Dancing About Bathrooms and Rigor Mortis
Three contestants in an upcoming choreography competition find inspiration in breaking away from hip-hop, sharing a bathroom and examining images of people dying.
For Trystan Loucado, nothing is more genuine than a bathroom.
“It is the most honest version of ourselves,” he said. “It’s a great equalizer, because we all use the bathroom. It’s an even playing field for connecting with people.”
Loucado, a competitor in the San Diego Young Choreographers Showcase and Prize 2012 on Sunday, has created a dance inspired by what happens in a bathroom: brushing teeth, bathing or using the toilet.
This is not the first time Loucado has put some serious artistic thought toward a bathroom. He has a contracting license and used to remodel kitchens and bathrooms before discovering dance at the age of 19, when he needed an excuse to be around a girl he liked. After watching him drop into a perfect split on his first attempt, the instructor made sure he enrolled in the ballet classes.
And now he’s making a piece that explores what actions in a bathroom reveal about the humans who use them.
We’re looking forward to watching how he’ll do that. Loucado’s one of three choreographers we’re following as this weekend’s showcase gets closer. Eleven dances by choreographers between the ages of 18 and 35 will compete for a chance to win a top prize of $3,000 and two runner-up prizes of $1,000.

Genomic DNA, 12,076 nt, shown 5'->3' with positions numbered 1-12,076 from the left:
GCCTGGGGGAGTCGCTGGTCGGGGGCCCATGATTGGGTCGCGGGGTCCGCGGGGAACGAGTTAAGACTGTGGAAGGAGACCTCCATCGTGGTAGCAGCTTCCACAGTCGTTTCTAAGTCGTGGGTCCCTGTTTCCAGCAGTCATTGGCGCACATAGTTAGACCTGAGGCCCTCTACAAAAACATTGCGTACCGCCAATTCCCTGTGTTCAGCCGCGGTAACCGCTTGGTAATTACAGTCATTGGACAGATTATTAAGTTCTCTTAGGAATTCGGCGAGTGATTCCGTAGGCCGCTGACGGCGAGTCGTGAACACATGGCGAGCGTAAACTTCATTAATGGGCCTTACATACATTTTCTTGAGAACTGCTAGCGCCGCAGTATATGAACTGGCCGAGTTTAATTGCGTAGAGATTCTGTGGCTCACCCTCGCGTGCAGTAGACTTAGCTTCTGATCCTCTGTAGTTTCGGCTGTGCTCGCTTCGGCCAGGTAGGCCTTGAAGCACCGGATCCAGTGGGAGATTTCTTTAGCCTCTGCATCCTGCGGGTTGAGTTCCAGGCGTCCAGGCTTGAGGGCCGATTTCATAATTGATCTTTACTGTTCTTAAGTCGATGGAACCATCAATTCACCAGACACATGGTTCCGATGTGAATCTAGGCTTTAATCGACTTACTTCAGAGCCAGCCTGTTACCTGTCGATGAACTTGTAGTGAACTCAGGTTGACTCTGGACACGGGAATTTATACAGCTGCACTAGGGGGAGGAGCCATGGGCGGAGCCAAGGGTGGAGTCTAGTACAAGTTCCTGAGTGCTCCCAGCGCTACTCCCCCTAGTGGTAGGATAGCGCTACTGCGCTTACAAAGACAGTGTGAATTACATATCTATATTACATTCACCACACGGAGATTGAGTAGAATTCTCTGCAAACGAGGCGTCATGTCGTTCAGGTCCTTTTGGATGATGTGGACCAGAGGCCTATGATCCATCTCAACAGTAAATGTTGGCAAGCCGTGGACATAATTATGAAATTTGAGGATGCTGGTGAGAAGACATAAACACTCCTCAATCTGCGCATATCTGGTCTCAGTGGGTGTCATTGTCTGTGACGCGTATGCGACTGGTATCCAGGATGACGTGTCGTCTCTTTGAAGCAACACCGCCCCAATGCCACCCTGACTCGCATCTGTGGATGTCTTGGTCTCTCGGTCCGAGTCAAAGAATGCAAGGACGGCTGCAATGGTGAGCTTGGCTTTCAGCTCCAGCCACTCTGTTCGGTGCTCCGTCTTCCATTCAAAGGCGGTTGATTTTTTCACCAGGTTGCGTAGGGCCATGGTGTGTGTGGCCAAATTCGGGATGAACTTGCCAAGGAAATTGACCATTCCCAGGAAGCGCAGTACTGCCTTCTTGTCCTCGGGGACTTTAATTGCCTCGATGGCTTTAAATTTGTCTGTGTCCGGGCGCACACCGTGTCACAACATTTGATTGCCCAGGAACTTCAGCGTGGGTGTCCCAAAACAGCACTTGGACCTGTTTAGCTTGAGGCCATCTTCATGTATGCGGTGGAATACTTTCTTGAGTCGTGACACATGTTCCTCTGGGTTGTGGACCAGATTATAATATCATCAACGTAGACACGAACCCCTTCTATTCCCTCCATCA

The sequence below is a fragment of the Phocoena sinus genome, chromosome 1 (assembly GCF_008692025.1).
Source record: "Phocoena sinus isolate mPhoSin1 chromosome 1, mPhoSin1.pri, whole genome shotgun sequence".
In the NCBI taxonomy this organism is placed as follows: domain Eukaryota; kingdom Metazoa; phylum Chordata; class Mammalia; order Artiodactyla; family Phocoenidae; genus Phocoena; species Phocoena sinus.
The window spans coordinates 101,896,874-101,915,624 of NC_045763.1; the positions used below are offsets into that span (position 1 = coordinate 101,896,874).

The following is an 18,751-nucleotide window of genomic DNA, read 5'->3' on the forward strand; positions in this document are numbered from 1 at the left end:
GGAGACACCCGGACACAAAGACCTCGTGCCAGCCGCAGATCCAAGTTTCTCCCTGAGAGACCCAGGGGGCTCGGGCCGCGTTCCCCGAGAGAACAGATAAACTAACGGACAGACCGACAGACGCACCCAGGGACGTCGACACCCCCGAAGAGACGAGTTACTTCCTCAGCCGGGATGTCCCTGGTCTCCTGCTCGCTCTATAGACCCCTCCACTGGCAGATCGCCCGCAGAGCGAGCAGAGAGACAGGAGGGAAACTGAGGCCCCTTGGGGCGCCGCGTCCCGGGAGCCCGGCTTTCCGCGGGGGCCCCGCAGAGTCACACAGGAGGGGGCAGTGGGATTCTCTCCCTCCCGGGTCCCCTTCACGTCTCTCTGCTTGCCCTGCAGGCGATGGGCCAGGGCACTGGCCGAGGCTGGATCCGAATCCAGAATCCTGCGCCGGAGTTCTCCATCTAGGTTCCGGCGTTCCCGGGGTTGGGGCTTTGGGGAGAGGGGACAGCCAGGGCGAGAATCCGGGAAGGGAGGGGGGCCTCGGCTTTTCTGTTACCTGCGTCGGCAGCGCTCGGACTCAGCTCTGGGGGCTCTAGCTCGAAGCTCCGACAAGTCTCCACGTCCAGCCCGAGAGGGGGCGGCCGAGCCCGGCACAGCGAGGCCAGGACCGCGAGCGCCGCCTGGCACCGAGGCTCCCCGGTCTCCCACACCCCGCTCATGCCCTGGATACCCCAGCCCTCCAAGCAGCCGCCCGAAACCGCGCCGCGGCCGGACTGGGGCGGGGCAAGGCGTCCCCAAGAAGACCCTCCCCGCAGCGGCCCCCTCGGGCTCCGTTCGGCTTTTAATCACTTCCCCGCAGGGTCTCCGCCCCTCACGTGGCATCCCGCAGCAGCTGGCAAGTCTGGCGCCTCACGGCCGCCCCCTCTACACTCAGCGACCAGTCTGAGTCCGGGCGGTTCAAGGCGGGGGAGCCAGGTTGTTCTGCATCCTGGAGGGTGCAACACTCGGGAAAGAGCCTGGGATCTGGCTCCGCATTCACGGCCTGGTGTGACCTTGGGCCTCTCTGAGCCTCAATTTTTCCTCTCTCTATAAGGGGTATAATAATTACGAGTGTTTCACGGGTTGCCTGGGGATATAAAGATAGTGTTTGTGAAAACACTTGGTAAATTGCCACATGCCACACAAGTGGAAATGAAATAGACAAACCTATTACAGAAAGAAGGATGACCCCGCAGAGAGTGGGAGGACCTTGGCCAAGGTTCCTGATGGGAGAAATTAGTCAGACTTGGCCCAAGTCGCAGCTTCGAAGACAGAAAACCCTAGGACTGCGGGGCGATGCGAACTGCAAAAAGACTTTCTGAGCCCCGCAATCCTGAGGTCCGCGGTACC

In the early 1900s, dancers began to rebel against the strict rules and shoes and costumes of traditional ballet. The dance forms that emerged in the century since leave a lot up to the choreographer to convey and express an idea, an emotion, an aspect of the human condition.
So learning about the choreographers, as we’re doing this week, helps us have a better framework for what emotion they might be trying to convey in the pieces we’ll watch unfold.
Loucado is 26 years old. The dance he’s making takes some direction from his life. He shared a bathroom with his three sisters growing up. “That’s the superficial direction I’m coming from,” he said.
But it’s quite common for choreographers to get skittish about telling an audience in literal terms, “This is what my dance is about.” They’re making dance, after all — something that tries to convey or express something often without words.
Despite discovering dance late, this has become a passion. “I feel really lucky I didn’t start until that point in my life,” Loucado said. “My body doesn’t have the typical wear and tear.”
He dances at Jean Isaacs San Diego Dance Theater, the company that’s putting on the showcase, and at City Ballet.
“From the first moment I experienced dance, I couldn’t imagine not doing it,” he said. “Movement doesn’t lie; you are what you are. It’s just such a truth. I like that.”
|Photo by Sam Hodgson|
Zaquia Salinas is 21 years old and doesn’t know life without dance. She began dancing as a 3-year-old in preschool, then took class after class ever since — mostly in ballet but now she choreographs and performs mostly modern.
Salinas has a bunch of paintings of dying people and images of rigor mortis saved on her iPad right now.
She’s toting the images as a kind of muse for the dance she’s making, inspired by how much thought humans and cultures around the world give to the idea of what happens to the body and to the soul when we die.